I became aware of my Italian heritage late in life, about 20 years after my father died. I knew that I had an Italian heritage but I never though of myself as second generation Italian. Suddenly at age 60 it slowly dawned on me that I had a real connection to Italy. I longed to go there and see what it was like. I began studying the language.
Things were different back in the 1930’s.
My grandmother with whom I lived when my parents were divorcing, played concert grand piano and painted. She told me that my mother had rejected an art scholarship to the Art Student’s League in New York City. My grandmother was concerned that my mother was without direction so she arranged for my mother to be married to my father, a handsome Italian waiter, He was ten years her senior. That was in 1936 and I was born in 1938.
My father was from Naples. I wasn’t allowed to be very close to him and consequently I never asked any questions about his past. I knew him slightly as I was growing up,and I felt comfortable in knowing that he was nice, and that he liked me. His name was Leonello, and he painted copies of French Impressionist paintings in his restaurant, also called “Leonello”.
He and his wife created a continental style restaurant, and it was written up in Sunset Magazine.
The apple doesn’t fall far from the tree.
I attended the High School of Music and Art in New York City, and later the Cooper Union Institute for fine art and design. One of the things I did in my life was to become a sketch artist in a jazz club. After three years, all of my works including large drawings and pastels of jazz musicians were displayed on all four walls of the club.
I visited my father in Ohio when I was an adult. I stayed with him and his wife for several days. They lived in a big mansion and they each drove a big black Cadillac. This was in the 1960’s.
When they were working one night, I went into my father’s studio and picked up his paints and a canvas, and painted from a photo of his wife and her poodle dogs. Upon seeing my work, they were astounded. His wife told me that he had painted that exact same photo of her. When they brought out his work I saw our styles were similar.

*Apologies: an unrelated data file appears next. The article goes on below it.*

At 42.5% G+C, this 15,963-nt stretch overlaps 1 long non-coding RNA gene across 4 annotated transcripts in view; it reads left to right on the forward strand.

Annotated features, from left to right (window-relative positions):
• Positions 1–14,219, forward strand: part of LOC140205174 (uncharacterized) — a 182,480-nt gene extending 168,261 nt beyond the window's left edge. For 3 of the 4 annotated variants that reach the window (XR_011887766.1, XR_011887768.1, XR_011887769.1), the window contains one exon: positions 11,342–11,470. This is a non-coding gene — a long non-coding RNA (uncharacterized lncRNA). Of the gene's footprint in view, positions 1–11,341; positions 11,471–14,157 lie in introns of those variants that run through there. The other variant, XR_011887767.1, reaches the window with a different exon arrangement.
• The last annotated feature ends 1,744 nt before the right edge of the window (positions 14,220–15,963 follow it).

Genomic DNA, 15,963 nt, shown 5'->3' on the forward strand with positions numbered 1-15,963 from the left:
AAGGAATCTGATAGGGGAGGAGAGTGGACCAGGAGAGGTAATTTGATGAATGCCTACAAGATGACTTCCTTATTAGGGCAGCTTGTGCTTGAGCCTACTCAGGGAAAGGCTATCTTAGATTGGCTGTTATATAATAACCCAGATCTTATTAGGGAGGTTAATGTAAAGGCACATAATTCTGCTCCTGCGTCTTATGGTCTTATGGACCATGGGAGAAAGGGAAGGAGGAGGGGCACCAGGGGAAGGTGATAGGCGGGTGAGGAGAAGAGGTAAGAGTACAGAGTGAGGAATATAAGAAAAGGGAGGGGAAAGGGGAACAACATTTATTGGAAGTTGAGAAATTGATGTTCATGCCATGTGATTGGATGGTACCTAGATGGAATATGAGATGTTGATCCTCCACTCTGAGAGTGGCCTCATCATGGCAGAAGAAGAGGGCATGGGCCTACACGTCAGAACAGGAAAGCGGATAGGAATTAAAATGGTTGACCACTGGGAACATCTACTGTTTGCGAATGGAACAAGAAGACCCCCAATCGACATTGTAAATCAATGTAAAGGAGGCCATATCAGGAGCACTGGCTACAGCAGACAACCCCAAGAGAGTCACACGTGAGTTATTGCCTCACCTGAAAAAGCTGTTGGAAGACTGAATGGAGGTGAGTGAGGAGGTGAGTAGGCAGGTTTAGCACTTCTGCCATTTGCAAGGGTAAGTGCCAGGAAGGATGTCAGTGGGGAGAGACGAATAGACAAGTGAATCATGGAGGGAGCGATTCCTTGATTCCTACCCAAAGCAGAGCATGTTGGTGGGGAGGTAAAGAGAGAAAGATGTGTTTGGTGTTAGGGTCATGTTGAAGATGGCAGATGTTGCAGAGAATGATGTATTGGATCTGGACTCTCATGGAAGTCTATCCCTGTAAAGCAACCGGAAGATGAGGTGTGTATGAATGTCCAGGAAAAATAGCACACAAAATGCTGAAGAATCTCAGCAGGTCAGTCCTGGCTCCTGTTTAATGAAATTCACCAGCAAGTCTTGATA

My father’s secret past
After he passed away, I began researching my father’s history. I went to the Municipal Archives in New York City at 31 Chambers Street. >>Click here for directions
A worker there helped me to widen my search. I learned there the true spelling of his name: Lionello Giuriati. What I really found there was an incredible family secret.
Immigration to America
Leonello Giuriati had worked on an estate in Naples with his father Vittorio. In 1925, Lionello and two friends took work on a ship which was bound for New York. When they arrived, in 1925, they jumped ship. They didn’t apply for immigration, they just found work and stayed in New York City.
The microfilm had just enough information, probably from the 1930 census but I needed to know more. I wrote to the Department of Immigration in Washington, D.C. in 2004,
A year later I received a huge envelope with many papers pertaining to his record in America. http://www.archives.gov/
In 1933 they applied and were granted citizenship, Two years later father and his friends were discovered to have lied to the authorities. One of his friends was deported back to Italy. Leonello and his other friend were permitted to stay here. My father’s unusual arrival on American soil was the reason I was kept from knowing him better.
I visited Italy twice and in my next visit, I must go to the Commune di Napoli to seek whether I have any living relatives in Italy.